Research and Data Specialist
Scores for eighth graders fell in both U.S. history and civics on the “Nation’s Report Card,” or NAEP, compared to four years ago. On average, only 13% and 20% of eighth graders were proficient in history and civics, respectively.
More alarmingly, performance levels in both subjects regressed to levels last seen in the 1990s when the tests were first administered. History scores have been falling for almost a decade, but the five-point drop since 2018 is deeply troubling. The two-point drop in civics scores is the first score decline in the test’s 25-year history.
Unfortunately these overall trends mask a serious, and growing, achievement gap. Since 2018, scores for higher-achieving test takers barely changed; the overall drop is driven by significant declines among lower-performing students. For example, in history, scores for the lowest-performing students—those in the 10th percentile—fell by seven points, the biggest drop of any group.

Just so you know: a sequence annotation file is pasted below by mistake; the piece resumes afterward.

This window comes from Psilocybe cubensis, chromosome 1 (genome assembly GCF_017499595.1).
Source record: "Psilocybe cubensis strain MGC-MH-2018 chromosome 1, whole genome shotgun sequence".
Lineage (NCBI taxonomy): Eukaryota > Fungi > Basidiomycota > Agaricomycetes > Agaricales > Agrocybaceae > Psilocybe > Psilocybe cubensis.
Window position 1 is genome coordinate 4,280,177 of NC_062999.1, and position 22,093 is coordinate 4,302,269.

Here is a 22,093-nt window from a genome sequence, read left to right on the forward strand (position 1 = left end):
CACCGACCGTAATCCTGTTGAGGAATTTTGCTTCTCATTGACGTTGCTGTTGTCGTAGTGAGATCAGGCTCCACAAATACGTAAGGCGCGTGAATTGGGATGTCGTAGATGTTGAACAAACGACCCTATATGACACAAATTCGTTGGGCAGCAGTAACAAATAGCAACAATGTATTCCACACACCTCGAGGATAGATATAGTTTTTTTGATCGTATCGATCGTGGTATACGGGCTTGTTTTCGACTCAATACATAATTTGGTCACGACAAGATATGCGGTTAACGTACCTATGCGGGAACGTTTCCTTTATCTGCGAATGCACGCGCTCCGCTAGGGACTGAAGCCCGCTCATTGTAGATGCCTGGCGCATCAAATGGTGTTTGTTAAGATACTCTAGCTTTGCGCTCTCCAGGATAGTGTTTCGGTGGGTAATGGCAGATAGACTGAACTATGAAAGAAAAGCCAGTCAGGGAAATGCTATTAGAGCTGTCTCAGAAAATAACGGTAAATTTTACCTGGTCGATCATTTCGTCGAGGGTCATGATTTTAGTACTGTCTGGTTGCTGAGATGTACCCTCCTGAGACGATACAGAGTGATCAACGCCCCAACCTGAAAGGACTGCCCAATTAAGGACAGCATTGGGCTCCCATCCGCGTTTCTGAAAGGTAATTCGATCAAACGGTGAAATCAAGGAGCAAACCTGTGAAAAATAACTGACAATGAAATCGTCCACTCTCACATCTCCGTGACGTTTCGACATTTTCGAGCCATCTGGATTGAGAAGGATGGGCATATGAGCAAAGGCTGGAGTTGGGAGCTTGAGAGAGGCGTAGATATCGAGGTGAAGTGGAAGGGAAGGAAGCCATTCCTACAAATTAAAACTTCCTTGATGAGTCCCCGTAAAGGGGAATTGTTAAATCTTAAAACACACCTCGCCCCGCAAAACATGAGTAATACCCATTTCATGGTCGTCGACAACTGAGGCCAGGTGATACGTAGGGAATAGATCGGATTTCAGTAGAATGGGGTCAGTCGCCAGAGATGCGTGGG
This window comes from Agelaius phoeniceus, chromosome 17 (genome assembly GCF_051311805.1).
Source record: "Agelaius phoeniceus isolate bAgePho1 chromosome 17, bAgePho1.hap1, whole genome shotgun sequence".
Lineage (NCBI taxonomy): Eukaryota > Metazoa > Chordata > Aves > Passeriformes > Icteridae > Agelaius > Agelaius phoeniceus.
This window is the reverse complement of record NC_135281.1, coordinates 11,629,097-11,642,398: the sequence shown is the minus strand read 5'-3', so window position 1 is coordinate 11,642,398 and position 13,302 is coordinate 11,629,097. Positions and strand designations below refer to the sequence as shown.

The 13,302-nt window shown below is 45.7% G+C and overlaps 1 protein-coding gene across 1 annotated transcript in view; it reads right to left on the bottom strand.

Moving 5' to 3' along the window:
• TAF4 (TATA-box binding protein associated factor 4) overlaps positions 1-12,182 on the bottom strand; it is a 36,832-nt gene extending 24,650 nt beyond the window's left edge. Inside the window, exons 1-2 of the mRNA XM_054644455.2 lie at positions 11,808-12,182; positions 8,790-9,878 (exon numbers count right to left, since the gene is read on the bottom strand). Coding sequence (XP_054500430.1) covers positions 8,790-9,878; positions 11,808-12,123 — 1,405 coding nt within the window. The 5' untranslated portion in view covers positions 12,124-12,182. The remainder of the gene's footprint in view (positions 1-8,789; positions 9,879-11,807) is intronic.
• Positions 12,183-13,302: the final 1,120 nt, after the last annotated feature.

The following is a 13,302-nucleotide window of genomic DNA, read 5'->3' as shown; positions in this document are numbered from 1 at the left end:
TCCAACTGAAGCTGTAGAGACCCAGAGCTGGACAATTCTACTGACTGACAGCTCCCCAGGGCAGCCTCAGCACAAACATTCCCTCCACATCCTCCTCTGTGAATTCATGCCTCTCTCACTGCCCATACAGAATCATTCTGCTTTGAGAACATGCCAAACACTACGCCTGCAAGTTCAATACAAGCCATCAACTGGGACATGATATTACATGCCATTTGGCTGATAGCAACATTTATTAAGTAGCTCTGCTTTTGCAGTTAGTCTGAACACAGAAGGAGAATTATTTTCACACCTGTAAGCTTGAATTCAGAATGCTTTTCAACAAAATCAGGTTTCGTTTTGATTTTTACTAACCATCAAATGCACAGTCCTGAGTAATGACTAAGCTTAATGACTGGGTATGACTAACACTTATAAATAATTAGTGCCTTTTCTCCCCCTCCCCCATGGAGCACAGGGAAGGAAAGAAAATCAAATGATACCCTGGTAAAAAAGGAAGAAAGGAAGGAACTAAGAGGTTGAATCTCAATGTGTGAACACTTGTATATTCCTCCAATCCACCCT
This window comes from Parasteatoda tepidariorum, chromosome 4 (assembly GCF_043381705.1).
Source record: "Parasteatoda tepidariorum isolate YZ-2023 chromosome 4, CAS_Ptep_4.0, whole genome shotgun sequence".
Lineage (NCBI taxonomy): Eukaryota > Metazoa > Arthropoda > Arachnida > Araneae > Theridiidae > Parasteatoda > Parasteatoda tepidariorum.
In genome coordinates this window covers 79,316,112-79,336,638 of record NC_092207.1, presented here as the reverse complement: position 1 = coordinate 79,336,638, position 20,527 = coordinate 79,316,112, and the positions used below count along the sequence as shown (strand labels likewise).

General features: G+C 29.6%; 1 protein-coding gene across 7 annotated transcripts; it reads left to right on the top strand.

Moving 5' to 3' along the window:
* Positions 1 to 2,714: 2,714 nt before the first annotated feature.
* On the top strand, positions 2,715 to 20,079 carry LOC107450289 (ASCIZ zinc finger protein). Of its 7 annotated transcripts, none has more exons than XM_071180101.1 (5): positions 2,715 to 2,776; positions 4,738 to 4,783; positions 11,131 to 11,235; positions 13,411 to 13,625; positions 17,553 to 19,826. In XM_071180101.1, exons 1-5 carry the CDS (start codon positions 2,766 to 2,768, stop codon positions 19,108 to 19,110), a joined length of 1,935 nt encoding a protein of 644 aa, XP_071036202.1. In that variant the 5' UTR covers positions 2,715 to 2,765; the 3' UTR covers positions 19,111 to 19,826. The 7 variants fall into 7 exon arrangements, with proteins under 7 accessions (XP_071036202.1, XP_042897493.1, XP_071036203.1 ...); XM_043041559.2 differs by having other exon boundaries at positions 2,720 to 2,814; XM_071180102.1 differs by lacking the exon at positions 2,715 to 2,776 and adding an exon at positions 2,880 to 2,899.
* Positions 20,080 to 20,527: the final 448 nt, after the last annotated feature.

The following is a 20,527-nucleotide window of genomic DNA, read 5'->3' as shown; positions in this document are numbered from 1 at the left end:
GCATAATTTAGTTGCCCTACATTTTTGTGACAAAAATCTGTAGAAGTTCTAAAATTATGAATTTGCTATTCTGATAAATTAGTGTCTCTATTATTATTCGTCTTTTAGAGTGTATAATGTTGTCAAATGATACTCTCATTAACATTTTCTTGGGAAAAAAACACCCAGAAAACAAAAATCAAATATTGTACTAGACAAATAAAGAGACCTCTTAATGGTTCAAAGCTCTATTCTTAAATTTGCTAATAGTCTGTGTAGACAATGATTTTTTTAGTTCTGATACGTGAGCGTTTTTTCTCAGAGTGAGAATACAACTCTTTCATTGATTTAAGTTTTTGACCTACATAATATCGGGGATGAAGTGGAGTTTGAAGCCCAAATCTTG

While declines in history and civics scores may be unsurprising, given the lingering effects of lost instructional time during the pandemic, many state policymakers are making it harder to reverse these trends. Banning books and censoring conversations about race, gender, and class will only make it more difficult for students to learn about important topics in history and civics. Instead, these results underscore the urgent need to improve history and civics instruction so young people have an honest accounting of the past and are prepared to participate in democracy in the future.
Ziyu Zhou is a Research and Data Specialist at All4Ed.